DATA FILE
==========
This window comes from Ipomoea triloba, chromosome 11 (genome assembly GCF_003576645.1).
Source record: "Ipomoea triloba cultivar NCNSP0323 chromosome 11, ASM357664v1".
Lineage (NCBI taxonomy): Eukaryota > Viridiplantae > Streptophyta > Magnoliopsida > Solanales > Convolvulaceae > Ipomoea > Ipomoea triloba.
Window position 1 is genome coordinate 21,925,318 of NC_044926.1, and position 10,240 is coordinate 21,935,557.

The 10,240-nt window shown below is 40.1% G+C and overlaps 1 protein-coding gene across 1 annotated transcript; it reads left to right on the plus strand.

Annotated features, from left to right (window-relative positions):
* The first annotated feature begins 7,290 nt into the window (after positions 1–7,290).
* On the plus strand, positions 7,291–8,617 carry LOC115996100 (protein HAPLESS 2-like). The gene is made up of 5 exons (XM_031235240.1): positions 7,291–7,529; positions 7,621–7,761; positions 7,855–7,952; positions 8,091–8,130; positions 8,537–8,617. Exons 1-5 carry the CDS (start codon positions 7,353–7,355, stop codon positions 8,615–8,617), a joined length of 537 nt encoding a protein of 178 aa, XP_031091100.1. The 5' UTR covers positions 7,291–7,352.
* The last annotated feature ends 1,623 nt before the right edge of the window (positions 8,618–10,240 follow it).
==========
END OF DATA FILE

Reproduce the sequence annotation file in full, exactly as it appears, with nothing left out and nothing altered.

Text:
This window comes from Ipomoea triloba, chromosome 11 (genome assembly GCF_003576645.1).
Source record: "Ipomoea triloba cultivar NCNSP0323 chromosome 11, ASM357664v1".
Lineage (NCBI taxonomy): Eukaryota > Viridiplantae > Streptophyta > Magnoliopsida > Solanales > Convolvulaceae > Ipomoea > Ipomoea triloba.
Window position 1 is genome coordinate 21,925,318 of NC_044926.1, and position 10,240 is coordinate 21,935,557.

The 10,240-nt window shown below is 40.1% G+C and overlaps 1 protein-coding gene across 1 annotated transcript; it reads left to right on the plus strand.

Annotated features, from left to right (window-relative positions):
* The first annotated feature begins 7,290 nt into the window (after positions 1–7,290).
* On the plus strand, positions 7,291–8,617 carry LOC115996100 (protein HAPLESS 2-like). The gene is made up of 5 exons (XM_031235240.1): positions 7,291–7,529; positions 7,621–7,761; positions 7,855–7,952; positions 8,091–8,130; positions 8,537–8,617. Exons 1-5 carry the CDS (start codon positions 7,353–7,355, stop codon positions 8,615–8,617), a joined length of 537 nt encoding a protein of 178 aa, XP_031091100.1. The 5' UTR covers positions 7,291–7,352.
* The last annotated feature ends 1,623 nt before the right edge of the window (positions 8,618–10,240 follow it).